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AIMS/HYPOTHESIS: Type 2 diabetes increases the risk of cardiovascular and renal complications, but early risk prediction could lead to timely intervention and better outcomes. Genetic information can be used to enable early detection of risk. METHODS: We developed a multi-polygenic risk score (multiPRS) that combines ten weighted PRSs (10 wPRS) composed of 598 SNPs associated with main risk factors and outcomes of type 2 diabetes, derived from summary statistics data of genome-wide association studies. The 10 wPRS, first principal component of ethnicity, sex, age at onset and diabetes duration were included into one logistic regression model to predict micro- and macrovascular outcomes in 4098 participants in the ADVANCE study and 17,604 individuals with type 2 diabetes in the UK Biobank study. RESULTS: The model showed a similar predictive performance for cardiovascular and renal complications in different cohorts. It identified the top 30% of ADVANCE participants with a mean of 3.1-fold increased risk of major micro- and macrovascular events (p = 6.3 × 10-21 and p = 9.6 × 10-31, respectively) and a 4.4-fold (p = 6.8 × 10-33) higher risk of cardiovascular death. While in ADVANCE overall, combined intensive blood pressure and glucose control decreased cardiovascular death by 24%, the model identified a high-risk group in whom it decreased the mortality rate by 47%, and a low-risk group in whom it had no discernible effect. High-risk individuals had the greatest absolute risk reduction with a number needed to treat of 12 to prevent one cardiovascular death over 5 years. CONCLUSIONS/INTERPRETATION: This novel multiPRS model stratified individuals with type 2 diabetes according to risk of complications and helped to target earlier those who would receive greater benefit from intensive therapy.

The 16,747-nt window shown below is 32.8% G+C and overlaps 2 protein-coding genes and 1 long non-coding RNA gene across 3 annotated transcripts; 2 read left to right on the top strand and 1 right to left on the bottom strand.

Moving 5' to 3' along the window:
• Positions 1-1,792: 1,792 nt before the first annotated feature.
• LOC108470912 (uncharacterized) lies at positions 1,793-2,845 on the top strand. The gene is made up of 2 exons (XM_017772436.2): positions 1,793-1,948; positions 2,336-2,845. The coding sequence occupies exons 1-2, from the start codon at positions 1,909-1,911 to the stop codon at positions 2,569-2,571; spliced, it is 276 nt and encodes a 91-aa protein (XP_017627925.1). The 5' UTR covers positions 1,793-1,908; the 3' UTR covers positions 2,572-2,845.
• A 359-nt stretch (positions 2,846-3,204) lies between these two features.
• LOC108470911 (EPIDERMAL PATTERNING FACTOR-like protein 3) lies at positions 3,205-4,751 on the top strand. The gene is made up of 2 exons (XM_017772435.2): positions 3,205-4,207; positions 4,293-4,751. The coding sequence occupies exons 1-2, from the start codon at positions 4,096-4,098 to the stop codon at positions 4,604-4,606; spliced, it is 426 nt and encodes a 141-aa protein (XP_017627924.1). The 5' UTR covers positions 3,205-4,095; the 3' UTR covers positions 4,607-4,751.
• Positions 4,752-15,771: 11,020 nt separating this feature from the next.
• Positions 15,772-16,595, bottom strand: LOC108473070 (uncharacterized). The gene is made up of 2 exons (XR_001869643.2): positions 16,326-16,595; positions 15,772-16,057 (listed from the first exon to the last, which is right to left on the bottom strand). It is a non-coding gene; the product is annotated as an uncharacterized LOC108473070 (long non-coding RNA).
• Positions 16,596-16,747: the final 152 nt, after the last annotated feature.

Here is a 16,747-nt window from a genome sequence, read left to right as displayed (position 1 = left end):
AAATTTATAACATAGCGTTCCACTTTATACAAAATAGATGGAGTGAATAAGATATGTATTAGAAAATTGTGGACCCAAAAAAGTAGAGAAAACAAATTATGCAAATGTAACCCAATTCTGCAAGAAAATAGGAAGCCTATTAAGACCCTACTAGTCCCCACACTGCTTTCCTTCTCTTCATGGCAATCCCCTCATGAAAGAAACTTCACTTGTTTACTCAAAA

Original publication

DOI

10.1007/s00125-021-05491-7

Type

Journal article

Journal

Diabetologia

Publication Date

06/07/2021

Keywords

ADVANCE trial, Cardiovascular complications, Genetics, Polygenic risk score, Prediction, Renal complications, UK Biobank